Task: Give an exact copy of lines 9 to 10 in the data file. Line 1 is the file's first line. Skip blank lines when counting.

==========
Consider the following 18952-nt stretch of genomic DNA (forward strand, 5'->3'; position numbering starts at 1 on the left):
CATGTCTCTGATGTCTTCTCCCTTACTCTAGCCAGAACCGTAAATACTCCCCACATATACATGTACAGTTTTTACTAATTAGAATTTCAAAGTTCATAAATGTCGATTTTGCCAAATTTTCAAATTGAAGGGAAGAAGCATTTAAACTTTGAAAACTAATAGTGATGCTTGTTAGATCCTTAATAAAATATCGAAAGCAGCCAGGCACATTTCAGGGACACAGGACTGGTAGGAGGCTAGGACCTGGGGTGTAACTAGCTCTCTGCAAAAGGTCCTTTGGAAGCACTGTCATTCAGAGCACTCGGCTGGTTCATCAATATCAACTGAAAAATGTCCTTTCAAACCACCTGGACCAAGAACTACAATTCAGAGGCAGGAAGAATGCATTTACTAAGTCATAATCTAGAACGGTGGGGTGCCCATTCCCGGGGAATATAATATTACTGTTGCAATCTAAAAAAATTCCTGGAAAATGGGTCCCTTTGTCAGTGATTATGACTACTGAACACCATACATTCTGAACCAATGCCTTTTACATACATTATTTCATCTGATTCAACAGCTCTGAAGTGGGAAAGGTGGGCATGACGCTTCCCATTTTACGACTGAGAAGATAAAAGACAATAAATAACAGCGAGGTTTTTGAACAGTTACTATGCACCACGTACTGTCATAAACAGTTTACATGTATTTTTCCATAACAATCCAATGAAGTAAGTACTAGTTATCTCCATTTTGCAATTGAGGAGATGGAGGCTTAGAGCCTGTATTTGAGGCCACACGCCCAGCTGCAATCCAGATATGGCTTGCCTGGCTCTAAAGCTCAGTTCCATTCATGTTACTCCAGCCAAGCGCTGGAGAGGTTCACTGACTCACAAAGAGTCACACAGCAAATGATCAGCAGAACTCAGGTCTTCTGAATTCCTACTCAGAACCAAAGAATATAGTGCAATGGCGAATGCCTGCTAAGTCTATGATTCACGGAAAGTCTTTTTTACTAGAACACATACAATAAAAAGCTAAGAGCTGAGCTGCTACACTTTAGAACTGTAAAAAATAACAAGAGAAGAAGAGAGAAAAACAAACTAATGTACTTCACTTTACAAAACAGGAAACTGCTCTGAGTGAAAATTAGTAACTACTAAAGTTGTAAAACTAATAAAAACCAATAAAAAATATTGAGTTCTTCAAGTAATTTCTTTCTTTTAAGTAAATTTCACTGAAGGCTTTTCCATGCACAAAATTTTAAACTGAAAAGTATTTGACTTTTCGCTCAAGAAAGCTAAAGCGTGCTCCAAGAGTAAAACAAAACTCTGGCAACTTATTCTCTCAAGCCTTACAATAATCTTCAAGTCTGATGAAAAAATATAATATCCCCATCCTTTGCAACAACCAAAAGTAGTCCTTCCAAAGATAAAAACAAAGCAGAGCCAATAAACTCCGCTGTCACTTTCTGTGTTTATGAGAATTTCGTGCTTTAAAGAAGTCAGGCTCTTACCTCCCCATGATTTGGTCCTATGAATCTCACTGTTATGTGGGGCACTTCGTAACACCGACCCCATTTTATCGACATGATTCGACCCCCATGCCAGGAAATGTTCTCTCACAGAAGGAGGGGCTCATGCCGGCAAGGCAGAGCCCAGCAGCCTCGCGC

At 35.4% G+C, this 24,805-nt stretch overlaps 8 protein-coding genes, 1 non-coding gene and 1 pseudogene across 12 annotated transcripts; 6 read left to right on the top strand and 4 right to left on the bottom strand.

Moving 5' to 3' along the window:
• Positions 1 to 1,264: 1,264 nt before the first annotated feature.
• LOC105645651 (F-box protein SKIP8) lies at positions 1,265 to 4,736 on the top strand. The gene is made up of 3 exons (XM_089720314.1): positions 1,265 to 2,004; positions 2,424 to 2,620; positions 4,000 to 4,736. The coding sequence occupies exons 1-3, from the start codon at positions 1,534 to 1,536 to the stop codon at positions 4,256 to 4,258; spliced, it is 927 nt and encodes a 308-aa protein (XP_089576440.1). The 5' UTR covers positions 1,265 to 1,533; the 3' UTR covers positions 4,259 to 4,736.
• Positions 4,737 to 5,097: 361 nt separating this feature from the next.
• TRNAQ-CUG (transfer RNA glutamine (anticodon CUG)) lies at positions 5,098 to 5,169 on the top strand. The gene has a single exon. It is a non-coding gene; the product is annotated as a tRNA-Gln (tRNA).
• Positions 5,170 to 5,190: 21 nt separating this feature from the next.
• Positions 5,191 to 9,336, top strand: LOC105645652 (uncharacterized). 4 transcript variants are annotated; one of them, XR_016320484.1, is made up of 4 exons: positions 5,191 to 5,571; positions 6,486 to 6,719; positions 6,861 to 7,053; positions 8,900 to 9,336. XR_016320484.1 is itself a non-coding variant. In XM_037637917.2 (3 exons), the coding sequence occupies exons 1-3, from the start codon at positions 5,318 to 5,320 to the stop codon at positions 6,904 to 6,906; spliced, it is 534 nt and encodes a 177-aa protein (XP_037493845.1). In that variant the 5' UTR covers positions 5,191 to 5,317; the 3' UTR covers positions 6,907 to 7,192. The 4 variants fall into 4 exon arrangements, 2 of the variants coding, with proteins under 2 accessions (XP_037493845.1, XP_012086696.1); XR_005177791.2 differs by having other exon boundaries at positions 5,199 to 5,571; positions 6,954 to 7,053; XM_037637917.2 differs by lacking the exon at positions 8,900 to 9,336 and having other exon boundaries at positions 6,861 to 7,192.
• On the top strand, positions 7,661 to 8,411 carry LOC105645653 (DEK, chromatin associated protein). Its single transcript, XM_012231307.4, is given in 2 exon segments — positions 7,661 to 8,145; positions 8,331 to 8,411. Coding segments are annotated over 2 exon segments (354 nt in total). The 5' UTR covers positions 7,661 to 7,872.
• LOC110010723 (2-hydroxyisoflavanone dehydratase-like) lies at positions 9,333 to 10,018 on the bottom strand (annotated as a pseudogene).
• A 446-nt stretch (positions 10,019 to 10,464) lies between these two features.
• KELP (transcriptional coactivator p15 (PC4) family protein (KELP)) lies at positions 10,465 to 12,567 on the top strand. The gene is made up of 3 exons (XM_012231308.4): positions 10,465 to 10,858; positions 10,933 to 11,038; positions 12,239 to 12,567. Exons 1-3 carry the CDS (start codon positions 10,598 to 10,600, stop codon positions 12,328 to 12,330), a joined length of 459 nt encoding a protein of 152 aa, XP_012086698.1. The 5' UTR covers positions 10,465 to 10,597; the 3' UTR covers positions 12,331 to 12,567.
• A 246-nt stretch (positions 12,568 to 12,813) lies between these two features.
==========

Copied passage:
• Positions 5,170 to 5,190: 21 nt separating this feature from the next.
• Positions 5,191 to 9,336, top strand: LOC105645652 (uncharacterized). 4 transcript variants are annotated; one of them, XR_016320484.1, is made up of 4 exons: positions 5,191 to 5,571; positions 6,486 to 6,719; positions 6,861 to 7,053; positions 8,900 to 9,336. XR_016320484.1 is itself a non-coding variant. In XM_037637917.2 (3 exons), the coding sequence occupies exons 1-3, from the start codon at positions 5,318 to 5,320 to the stop codon at positions 6,904 to 6,906; spliced, it is 534 nt and encodes a 177-aa protein (XP_037493845.1). In that variant the 5' UTR covers positions 5,191 to 5,317; the 3' UTR covers positions 6,907 to 7,192. The 4 variants fall into 4 exon arrangements, 2 of the variants coding, with proteins under 2 accessions (XP_037493845.1, XP_012086696.1); XR_005177791.2 differs by having other exon boundaries at positions 5,199 to 5,571; positions 6,954 to 7,053; XM_037637917.2 differs by lacking the exon at positions 8,900 to 9,336 and having other exon boundaries at positions 6,861 to 7,192.